In the second century AD, Pausanias, the travel writer, noticed the monument at Delphi: "The Greeks together, from the spoils taken at the battle of Plataea, dedicated a gold tripod set on a bronze serpent. The bronze part of the offering was preserved there, even at my time, but the Phocian leaders did not leave the gold in place in the same way." The Phocian General Philomelus took the treasures in 345/4 BC to pay for mercenaries during the Third Sacred War, an act of extreme sacrilege, which resulted in the expulsion of Phocians from the Amphictyonic league, by Philip II of Macedon, and to the imposition on them of a fine of 400 talents.
Even at the time of Pausanias’ visit, the Sacred Way, leading up to the temple of Apollo, was lined on both sides with monuments, statues and treasuries commemorating important events in Greek History. "Closest to the altar", as Herodotus says, was the Serpentine column, the base of which has been found, as has the base of the altar, which was dedicated by the Chians [and Appendix A].Above these loomed the great bronze statue of Apollo, and, on the architrave of the temple, shields commemorating a Greek victory over the Gauls. Pausanias also mentions  the offering to Zeus at Olympia, [paragraph above] and listed the names of the cities engraved upon it.
In his History of the Decline and Fall of the Roman Empire (1776–89), Edward Gibbon refers to the Serpentine Column both in Chapter 17 (on the founding of Constantinople) and in Chapter 68 (on the triumphal entry of Mehmet II, the Conqueror into Constantinople on 29 May 1453):
The Circus or Hippodrome was a stately building about 400 paces in length and 100 in breadth. The space between the two metae or goals was filled with statues and obelisks; and we may still remark a very singular fragment of antiquity, the bodies of three serpents twisted into one pillar of brass. Their triple heads had once supported the golden tripod which, after the defeat of Xerxes, was consecrated in the temple of Apollo at Delphi, by the victorious Greeks."
... and again...
From the first hour of the memorable 29th of May, disorder and rapine prevailed in Constantinople, till the eighth hour of the same day, when the Sultan himself passed in triumph through the gate of St. Romanus. He was attended by his vizars, bashaws, and guards, each of whom (says a Byzantine historian) was as robust as Hercules, dexterous as Apollo, and equal in battle to any ten of the race of ordinary mortals. The conqueror gazed in satisfaction and wonder on the strange though splendid appearance of the domes and palaces, so dissimilar from the style of Oriental architecture. In the hippodrome, his eye was attracted by the twisted column of the three serpents, and, as a trial of his strength, he shattered with his iron mace or battleaxe the under-jaw of one of these monsters, which in the eyes of the Turks were the idols or talismans of the city.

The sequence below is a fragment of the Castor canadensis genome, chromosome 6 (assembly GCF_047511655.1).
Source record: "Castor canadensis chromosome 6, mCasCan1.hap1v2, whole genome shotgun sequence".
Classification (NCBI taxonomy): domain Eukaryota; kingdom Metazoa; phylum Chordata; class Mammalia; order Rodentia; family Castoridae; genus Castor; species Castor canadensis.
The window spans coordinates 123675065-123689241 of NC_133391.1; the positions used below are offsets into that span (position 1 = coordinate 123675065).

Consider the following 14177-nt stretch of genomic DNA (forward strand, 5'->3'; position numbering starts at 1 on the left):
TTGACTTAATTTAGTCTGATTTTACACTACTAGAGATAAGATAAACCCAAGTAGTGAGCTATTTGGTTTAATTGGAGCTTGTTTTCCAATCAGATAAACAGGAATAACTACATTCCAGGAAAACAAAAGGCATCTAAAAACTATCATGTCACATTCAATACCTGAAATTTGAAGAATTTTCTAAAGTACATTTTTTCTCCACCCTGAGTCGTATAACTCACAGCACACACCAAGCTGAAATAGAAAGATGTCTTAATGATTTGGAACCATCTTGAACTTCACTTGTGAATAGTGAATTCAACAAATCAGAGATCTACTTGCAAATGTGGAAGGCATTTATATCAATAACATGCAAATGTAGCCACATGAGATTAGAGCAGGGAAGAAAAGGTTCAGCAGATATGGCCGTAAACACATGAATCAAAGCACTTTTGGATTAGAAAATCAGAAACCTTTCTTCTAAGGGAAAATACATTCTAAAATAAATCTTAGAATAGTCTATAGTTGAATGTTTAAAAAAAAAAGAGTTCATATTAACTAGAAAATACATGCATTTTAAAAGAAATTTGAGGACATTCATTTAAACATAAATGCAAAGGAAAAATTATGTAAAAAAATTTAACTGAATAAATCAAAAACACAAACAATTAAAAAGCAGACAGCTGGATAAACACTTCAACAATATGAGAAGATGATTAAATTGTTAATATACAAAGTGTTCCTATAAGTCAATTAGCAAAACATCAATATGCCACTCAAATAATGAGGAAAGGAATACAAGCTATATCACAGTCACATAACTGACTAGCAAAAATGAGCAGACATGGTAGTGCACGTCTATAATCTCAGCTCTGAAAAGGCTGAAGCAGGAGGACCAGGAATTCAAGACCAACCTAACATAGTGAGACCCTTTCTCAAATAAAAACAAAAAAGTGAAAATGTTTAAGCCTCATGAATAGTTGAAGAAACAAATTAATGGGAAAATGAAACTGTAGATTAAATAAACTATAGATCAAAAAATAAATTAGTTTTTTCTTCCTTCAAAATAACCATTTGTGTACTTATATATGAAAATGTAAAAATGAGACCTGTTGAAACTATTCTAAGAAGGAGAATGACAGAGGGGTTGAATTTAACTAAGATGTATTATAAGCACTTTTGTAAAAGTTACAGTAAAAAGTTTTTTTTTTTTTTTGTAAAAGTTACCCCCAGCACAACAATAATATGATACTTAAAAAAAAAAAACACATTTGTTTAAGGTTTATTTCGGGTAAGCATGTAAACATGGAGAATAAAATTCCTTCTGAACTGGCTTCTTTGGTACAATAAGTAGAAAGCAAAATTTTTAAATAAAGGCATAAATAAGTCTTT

In other sources
The somewhat chequered history of the monument, after its removal to Constantinople, may be deduced from various sources. According to W. W. How & J. Wells, it was converted into a triple-mouthed fountain by a later Emperor, was seen and described by travellers from 1422 onwards, and was thrown down in 1700, when the serpents heads were broken off. Marcus N. Tod says the level of the ground was raised in 1630, and the inscribed portion of the monument was then hidden. The base of the column was excavated in 1855, under the supervision of Charles Thomas Newton. Fifteen of the serpents’ coils had been hidden and the inscription, beginning at the 13th coil and ending at the 3rd was revealed. It was deciphered by C. Frick in 1856, by Ernst Fabricius in 1886 and by others since.
The 13th coil carries the Laconic inscription:
"Those who fought the war", followed on coils 12 to 3 by the names of 31 city states. This contains eight cities not named in Herodotus, book 9.28 as being present at the battle of Plataea, and excludes Pale, in Cephalonia, which Herodotus did include. In the aforementioned paragraph Pausanias lists the names on the offering to Zeus at Olympia, which exclude four cities inscribed on the Serpentine column. Perhaps this is a simple oversight by a copyist. Although the cities inscribed on the column exclude other cities mentioned by Herodotus as participating in the war, it is clear that the memorial relates to the Great Persian War as a whole, not just the battle of Plataea. The lists of states given by the three sources are set out in Appendix B. Coils 12 and 13 have been scarred and dented by sabre cuts, which made the inscriptions difficult to decipher. The dedication, said by Diodorus to have been composed by Simonides [paragraph above] has not been found. One of the serpent heads survives in the Museum of Antiquities, Istanbul. This head has its under-jaw missing, a linkage to Edward Gibbon’s colourful description of the conqueror’s triumphal entry into Constantinople on 29 May 1453.
Pausanias informs us that roughly a hundred years later, the Phoceans used the golden tripod to fund their military during the holy war involving the Oracle of Delphi. Constantine the Great moved the Serpent Column to Constantinople to decorate the spina (central line) of the Hippodrome of Constantinople, where it still stands today.